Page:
The city has roughly 209,000 residents. The decision to file was agreed upon by the city’s council members and the vote was unexpected. Yet, the city has been dealing with cash flow problems and feared they would not have enough on hand to cover expenses for the summer including payroll for city employees.
San Bernardino has had its share of financial woes. When the nation was facing a recession, the city was dealing with high pension costs, an invasion of redevelopment funds by Sacramento and even tapped into the city reserve funds. Over the last 4 years, the city has cut jobs by 20 percent in an effort to improve the deficit; this was part of a concession deal supposedly worth $10 million.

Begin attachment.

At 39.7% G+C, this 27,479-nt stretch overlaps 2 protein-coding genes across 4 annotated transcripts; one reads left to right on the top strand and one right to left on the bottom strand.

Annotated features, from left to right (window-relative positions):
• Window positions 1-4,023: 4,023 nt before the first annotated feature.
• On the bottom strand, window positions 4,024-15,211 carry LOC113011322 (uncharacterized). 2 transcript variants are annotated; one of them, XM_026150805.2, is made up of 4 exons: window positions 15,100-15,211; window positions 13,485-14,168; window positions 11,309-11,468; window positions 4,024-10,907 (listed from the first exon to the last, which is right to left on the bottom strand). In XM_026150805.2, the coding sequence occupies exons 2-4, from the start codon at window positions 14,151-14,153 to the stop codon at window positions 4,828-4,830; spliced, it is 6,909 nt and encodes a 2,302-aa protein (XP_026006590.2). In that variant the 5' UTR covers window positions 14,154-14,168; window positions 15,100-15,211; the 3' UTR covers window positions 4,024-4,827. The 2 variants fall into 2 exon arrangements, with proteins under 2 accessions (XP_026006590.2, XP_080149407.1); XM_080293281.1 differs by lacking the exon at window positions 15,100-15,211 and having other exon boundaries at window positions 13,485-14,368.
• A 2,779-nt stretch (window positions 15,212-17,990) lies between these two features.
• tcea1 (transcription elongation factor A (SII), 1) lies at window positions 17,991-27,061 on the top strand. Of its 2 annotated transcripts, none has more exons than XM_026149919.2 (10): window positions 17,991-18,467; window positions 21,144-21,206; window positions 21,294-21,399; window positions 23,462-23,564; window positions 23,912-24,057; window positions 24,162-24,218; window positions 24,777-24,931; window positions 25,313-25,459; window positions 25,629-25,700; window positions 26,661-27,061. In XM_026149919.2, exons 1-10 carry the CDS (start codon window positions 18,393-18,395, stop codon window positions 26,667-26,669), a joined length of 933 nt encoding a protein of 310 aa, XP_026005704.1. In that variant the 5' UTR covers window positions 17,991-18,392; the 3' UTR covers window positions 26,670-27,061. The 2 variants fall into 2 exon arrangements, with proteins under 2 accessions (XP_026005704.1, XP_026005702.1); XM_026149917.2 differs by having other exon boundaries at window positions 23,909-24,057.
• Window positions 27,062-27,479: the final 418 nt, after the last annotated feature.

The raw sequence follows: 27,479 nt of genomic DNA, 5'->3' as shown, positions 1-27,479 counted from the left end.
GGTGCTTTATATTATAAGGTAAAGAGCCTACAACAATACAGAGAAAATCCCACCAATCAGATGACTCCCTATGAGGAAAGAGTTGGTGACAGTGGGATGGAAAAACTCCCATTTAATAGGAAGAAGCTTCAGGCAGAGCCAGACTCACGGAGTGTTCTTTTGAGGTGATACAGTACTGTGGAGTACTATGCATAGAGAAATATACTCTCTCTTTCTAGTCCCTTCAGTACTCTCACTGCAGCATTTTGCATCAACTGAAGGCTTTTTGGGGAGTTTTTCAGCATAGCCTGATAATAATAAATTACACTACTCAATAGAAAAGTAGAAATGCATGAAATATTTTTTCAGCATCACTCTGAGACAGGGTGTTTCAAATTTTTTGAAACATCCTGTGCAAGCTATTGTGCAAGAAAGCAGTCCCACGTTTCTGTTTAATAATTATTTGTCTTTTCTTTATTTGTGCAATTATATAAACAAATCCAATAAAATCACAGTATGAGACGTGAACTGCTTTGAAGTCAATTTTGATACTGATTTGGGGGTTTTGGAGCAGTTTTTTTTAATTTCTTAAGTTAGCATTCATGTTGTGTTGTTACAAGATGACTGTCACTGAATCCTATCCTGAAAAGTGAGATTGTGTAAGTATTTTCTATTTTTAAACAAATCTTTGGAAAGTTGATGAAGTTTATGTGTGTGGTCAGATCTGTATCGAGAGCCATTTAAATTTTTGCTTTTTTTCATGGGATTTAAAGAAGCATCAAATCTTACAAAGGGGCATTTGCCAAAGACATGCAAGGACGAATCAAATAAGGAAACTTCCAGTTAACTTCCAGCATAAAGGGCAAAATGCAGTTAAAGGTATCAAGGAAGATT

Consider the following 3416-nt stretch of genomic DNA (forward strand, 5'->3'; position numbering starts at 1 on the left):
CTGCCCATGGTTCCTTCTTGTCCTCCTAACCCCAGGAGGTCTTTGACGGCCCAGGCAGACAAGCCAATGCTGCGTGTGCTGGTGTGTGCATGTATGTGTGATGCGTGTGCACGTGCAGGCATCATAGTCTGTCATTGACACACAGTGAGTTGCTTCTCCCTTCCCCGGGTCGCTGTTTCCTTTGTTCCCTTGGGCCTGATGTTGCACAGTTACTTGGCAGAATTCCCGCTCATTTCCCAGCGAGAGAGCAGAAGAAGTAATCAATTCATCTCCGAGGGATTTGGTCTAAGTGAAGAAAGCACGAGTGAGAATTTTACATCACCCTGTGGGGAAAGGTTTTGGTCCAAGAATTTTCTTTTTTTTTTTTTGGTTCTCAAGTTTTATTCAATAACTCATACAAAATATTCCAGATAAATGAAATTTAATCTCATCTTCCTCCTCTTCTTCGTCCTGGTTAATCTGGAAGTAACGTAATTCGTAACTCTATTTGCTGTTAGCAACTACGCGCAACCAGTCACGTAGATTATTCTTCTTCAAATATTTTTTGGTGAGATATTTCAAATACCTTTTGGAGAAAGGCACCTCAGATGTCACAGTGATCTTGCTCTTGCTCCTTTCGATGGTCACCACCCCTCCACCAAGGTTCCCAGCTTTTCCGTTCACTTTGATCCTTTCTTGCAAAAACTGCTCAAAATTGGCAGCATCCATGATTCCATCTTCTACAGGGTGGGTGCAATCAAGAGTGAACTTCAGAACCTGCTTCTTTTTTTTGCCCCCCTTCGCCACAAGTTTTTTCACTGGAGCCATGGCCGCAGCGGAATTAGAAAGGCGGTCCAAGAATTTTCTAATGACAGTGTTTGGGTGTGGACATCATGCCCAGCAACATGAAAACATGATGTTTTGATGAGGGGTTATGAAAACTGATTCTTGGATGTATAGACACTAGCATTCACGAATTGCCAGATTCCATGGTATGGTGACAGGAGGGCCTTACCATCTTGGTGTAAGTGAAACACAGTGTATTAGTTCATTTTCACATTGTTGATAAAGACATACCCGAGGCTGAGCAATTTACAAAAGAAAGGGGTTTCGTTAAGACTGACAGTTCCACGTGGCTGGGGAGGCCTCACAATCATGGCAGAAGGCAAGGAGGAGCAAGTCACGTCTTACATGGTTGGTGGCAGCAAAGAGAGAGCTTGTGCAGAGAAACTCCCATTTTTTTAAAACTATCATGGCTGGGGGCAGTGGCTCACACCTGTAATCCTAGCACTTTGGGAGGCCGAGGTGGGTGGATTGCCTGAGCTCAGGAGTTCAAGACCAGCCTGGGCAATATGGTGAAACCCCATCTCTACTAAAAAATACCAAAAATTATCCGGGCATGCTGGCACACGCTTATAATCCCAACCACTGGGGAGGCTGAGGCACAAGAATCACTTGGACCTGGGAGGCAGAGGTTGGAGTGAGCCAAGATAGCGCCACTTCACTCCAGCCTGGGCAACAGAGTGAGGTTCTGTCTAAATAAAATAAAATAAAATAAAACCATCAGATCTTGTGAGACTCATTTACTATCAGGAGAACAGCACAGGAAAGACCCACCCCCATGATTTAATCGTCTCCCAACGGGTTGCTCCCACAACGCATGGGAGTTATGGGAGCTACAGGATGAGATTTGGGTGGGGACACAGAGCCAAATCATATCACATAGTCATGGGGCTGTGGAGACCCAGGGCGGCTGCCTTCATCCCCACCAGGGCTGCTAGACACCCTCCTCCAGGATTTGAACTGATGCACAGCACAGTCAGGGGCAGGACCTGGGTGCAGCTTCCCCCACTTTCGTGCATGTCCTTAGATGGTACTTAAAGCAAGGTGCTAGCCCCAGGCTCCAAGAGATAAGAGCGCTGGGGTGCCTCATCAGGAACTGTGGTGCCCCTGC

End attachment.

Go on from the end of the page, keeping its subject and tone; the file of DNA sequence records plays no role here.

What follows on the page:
Some claim the filing is expected to heighten concerns of city residents since the financial forecast of other nearby cities in the state are unclear. Plus, the state has seen its share of job cuts and falling tax revenue with the economy making a less than impressive recovery. The filing will allow the city to pay necessary expenses needed to stay operational. Insolvency is possible for San Bernardino since the city has other issues its contending with including no growth in revenue, potential accounting mistakes, limited funding to meet contractual obligations and debt costs.